Economics at your fingertips  

The suboptimal nature of applying Pigouvian rates as border adjustments

Hidemichi Yonezawa, Edward Balistreri () and Daniel Kaffine

No 2012-02, Working Papers from Colorado School of Mines, Division of Economics and Business

Abstract: We consider a North-South trade model with cross-border environmental damage where the North imports the relatively dirty good. The North sets domestic production taxes according to each industry's contribution to environmental degradation (Pigouvian taxes), but this exacerbates cross-border damages. It is well understood that a large economy in this situation can use border taxes to mitigate the damage, but a large economy also has an incentive to use trade policy to extract rents (Markusen, 1975). We formulate a model that neutralizes the rent-seeking incentives, through an endogenous transfer, to focus only on environmental incentives. We find that setting the North's import tariff at the Pigouvian rate is above the optimal, because it indirectly reduces the North's exports, favoring consumption of the dirty good in the South. Even in the case of full border tax adjustment, where the import tariff is partially canceled out by an export subsidy set at the Pigouvian rate for the export industry, trade is taxed too much. Considering the inherent general equilibrium nature of trade policy, the North's optimal border adjustment to mitigate the cross-border damage is a net import tariff set below the Pigouvian rate.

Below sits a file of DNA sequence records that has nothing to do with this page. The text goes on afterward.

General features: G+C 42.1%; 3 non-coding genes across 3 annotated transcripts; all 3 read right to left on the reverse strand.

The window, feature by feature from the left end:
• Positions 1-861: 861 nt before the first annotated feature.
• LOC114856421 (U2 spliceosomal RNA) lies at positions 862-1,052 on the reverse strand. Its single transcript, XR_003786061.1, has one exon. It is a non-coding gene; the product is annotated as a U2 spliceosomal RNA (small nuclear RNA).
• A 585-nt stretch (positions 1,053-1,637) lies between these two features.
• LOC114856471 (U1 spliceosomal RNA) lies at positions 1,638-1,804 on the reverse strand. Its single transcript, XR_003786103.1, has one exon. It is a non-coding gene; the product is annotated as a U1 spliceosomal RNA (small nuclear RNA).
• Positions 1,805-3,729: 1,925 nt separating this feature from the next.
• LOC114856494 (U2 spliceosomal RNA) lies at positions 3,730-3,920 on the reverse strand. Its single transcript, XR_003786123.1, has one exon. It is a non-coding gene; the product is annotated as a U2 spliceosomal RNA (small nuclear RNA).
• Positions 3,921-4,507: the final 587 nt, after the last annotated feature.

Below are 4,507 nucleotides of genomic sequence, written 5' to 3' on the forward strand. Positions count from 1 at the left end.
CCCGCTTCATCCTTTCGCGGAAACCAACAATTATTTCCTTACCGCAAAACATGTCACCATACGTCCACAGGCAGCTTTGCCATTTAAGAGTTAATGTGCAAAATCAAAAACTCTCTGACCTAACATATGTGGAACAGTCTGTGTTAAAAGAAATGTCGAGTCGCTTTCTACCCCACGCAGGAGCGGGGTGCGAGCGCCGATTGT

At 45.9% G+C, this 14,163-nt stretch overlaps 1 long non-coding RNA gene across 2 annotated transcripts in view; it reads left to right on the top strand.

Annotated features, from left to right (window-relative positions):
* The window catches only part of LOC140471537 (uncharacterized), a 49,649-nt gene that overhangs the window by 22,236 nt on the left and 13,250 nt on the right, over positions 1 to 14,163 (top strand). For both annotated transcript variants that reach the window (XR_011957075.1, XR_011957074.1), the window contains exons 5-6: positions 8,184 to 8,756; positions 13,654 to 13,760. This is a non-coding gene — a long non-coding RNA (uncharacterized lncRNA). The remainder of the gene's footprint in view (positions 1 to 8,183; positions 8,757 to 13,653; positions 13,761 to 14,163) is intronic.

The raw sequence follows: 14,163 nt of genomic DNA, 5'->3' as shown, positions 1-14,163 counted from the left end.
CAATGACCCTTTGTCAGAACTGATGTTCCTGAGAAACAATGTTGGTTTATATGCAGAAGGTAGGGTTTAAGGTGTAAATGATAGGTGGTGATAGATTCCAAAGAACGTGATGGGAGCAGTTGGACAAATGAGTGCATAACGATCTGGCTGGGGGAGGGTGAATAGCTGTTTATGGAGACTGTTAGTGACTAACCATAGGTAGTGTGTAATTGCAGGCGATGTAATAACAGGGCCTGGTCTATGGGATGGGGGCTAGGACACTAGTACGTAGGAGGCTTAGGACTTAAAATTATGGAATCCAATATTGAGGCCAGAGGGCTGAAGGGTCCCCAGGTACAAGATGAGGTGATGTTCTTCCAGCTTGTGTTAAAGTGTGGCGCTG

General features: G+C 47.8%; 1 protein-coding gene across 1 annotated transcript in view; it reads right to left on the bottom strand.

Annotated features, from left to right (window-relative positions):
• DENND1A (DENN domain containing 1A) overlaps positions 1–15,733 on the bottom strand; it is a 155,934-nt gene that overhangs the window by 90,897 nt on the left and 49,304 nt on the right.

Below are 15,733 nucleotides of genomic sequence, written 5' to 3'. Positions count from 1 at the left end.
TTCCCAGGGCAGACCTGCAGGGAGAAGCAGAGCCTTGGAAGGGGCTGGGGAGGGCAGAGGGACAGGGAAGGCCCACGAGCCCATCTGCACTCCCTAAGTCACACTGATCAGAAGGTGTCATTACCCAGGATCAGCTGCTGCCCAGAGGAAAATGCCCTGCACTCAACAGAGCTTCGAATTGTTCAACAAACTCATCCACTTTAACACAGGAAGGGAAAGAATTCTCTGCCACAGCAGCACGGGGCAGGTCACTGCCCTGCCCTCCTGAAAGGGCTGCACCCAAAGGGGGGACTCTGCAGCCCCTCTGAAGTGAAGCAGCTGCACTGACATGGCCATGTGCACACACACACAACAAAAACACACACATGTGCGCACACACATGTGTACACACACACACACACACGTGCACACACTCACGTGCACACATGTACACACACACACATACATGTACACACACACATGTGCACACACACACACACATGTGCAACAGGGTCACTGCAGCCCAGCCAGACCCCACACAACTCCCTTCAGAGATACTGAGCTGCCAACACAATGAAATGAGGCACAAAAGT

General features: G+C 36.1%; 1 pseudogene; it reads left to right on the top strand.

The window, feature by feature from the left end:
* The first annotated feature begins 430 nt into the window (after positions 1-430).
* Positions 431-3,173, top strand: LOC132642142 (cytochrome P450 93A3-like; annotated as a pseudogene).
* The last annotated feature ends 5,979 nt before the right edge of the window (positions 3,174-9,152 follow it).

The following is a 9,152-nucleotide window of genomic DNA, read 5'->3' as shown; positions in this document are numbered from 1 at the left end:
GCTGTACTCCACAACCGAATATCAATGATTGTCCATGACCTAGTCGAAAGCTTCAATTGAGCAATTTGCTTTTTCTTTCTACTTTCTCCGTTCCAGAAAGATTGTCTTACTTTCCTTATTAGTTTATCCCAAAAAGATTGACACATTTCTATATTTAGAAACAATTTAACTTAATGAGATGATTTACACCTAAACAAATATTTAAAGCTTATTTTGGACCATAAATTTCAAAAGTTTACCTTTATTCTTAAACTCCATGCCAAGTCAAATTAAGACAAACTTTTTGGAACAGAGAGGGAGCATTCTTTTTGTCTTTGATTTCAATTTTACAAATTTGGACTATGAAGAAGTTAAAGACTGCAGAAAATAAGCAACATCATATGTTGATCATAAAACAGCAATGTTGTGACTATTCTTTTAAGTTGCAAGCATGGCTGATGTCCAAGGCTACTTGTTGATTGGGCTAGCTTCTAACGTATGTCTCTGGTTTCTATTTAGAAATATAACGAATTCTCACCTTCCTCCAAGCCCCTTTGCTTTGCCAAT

Keywords: climate policy; border tax adjustments; carbon leakage; trade and carbon taxes (search for similar items in EconPapers)
Pages: 27 pages
Date: 2012-06
References: View references in EconPapers View complete reference list from CitEc
Citations: View citations in EconPapers (8) Track citations by RSS feed

Downloads: (external link) First version, 2012 (application/pdf)

Related works:
This item may be available elsewhere in EconPapers: Search for items with the same title.

Export reference: BibTeX RIS (EndNote, ProCite, RefMan) HTML/Text

Persistent link:

Access Statistics for this paper

More papers in Working Papers from Colorado School of Mines, Division of Economics and Business Contact information at EDIRC.
Bibliographic data for series maintained by Jared Carbone ().

Page updated 2022-05-21
Handle: RePEc:mns:wpaper:wp201202